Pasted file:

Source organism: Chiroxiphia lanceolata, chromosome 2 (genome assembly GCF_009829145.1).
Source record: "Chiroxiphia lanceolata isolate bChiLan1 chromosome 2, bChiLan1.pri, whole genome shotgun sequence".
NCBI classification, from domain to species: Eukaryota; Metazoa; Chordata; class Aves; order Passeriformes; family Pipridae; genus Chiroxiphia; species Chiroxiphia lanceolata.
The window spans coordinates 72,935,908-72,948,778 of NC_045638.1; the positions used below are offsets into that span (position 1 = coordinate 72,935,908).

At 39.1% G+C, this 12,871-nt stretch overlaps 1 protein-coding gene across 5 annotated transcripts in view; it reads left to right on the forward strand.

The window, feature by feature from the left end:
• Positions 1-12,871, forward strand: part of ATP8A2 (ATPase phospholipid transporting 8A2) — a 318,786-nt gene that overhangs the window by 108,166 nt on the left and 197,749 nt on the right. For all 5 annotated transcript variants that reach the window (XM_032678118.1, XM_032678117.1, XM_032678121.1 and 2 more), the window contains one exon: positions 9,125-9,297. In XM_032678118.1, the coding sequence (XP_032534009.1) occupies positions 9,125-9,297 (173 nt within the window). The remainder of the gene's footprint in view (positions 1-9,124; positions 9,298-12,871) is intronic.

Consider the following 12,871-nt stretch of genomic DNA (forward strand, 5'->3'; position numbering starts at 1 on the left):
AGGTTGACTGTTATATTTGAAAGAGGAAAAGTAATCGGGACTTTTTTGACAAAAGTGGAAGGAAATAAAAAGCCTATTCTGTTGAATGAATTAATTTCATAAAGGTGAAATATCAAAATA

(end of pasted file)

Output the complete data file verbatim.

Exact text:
Source organism: Chiroxiphia lanceolata, chromosome 2 (genome assembly GCF_009829145.1).
Source record: "Chiroxiphia lanceolata isolate bChiLan1 chromosome 2, bChiLan1.pri, whole genome shotgun sequence".
NCBI classification, from domain to species: Eukaryota; Metazoa; Chordata; class Aves; order Passeriformes; family Pipridae; genus Chiroxiphia; species Chiroxiphia lanceolata.
The window spans coordinates 72,935,908-72,948,778 of NC_045638.1; the positions used below are offsets into that span (position 1 = coordinate 72,935,908).

At 39.1% G+C, this 12,871-nt stretch overlaps 1 protein-coding gene across 5 annotated transcripts in view; it reads left to right on the forward strand.

The window, feature by feature from the left end:
• Positions 1-12,871, forward strand: part of ATP8A2 (ATPase phospholipid transporting 8A2) — a 318,786-nt gene that overhangs the window by 108,166 nt on the left and 197,749 nt on the right. For all 5 annotated transcript variants that reach the window (XM_032678118.1, XM_032678117.1, XM_032678121.1 and 2 more), the window contains one exon: positions 9,125-9,297. In XM_032678118.1, the coding sequence (XP_032534009.1) occupies positions 9,125-9,297 (173 nt within the window). The remainder of the gene's footprint in view (positions 1-9,124; positions 9,298-12,871) is intronic.

Consider the following 12,871-nt stretch of genomic DNA (forward strand, 5'->3'; position numbering starts at 1 on the left):
AGGTTGACTGTTATATTTGAAAGAGGAAAAGTAATCGGGACTTTTTTGACAAAAGTGGAAGGAAATAAAAAGCCTATTCTGTTGAATGAATTAATTTCATAAAGGTGAAATATCAAAATA